There is another problem with the authors' general methodology. Gerzema and D'Antonio are saying, essentially, that their survey shows that a majority of people around the world think that many 'feminine' qualities are strongly related to, for example, leadership. Therefore leaders should strive to be more feminine. When you say that quickly, it sounds quite reasonable. But it is entirely possible that another survey would show that a majority of people believe, for example, that the characteristics strongly related to being a successful attorney (for example) are predominantly masculine (analytical, logical, aggressive, assertive etc). Would we be so happy to draw the conclusion that female attorneys should therefore strive to be more masculine? I wouldn't, personally speaking, want to say that to an agressive female attorney's face.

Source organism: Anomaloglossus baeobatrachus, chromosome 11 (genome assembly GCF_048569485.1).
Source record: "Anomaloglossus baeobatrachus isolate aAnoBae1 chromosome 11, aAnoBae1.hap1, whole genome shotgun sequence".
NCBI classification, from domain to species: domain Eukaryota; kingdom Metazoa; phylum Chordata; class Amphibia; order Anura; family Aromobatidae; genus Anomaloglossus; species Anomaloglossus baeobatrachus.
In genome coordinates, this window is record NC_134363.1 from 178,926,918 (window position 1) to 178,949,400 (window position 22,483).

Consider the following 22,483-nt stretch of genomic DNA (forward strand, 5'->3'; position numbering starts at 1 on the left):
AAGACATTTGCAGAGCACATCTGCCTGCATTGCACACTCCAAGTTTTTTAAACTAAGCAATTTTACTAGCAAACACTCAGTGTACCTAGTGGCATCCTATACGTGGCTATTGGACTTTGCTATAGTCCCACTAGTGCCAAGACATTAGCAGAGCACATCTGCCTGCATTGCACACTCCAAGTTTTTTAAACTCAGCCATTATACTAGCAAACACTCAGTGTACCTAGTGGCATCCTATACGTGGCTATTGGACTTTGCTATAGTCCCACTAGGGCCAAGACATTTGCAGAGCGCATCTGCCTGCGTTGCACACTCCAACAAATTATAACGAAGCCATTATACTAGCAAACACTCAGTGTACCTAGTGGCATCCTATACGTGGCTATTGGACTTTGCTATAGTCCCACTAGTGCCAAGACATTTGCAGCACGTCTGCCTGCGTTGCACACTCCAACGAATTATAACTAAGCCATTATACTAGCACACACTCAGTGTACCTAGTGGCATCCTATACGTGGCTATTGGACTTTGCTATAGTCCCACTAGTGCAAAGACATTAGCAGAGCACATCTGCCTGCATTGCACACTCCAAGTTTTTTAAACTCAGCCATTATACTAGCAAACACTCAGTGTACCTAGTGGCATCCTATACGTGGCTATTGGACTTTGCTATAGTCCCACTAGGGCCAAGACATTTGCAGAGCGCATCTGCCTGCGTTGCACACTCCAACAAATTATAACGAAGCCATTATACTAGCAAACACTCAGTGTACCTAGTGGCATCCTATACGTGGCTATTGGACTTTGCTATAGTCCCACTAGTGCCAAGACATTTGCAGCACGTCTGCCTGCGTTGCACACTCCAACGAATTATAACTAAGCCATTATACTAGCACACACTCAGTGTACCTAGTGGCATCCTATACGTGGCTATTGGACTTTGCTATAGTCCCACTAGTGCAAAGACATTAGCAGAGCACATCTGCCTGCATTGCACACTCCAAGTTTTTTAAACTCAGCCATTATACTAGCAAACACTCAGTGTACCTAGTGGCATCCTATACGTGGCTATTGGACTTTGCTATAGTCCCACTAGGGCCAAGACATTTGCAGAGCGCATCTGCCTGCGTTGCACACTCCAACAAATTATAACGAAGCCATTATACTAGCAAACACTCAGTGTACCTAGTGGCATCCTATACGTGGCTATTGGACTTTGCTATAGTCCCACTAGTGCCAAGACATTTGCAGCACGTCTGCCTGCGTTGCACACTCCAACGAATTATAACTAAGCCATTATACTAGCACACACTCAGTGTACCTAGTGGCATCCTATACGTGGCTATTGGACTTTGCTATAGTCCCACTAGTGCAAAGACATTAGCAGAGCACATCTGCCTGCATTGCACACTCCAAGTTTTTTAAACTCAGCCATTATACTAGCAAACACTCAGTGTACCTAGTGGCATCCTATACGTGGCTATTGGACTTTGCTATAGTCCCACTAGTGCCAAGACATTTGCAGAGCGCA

Putting to one side my nevertheless fundamental problems with this whole approach of classifying human characteristics in such a simplistic way based on the results of a survey (be it never so grand), the authors also fall into a trap that any self-respecting statistician should be able to avoid. They start to assume that respondents to their survey are walking the talk: they assume that, if a majority of respondents in any particular country, for example, have said that they think 'feminine' characteristics are desirable for this that and the other, then these respondents are fully signed up to a feminist agenda. But a majority of respondents to a survey about health may very well agree that eating less and keeping fit are highly desirable characteristics, and yet themselves be lazy and obese. When Gerzema and D'Antonio argue that there is a correlation between 'countries with higher levels of feminine thinking and behaviour' and per capita GDP, they are making an entirely unwarrantable leap. I can also think of many men who would agree that leaders need to be empathetic, nurturing, caring and sharing but who are, in fact, unreconstructed male chauvinist pigs who run their own empires like particularly malevolent sergeant majors. You may know a few of those yourself. There is (as the authors should well know) a huge gap between what people may say in response to a survey and the way in which they actually behave. In the context of leadership, it is also worth considering what your average respondent is likely to say are the ideal characteristics of a leader. 'Dominant, aggressive and stubborn' (all 'masculine' characteristics, of course)? Probably not.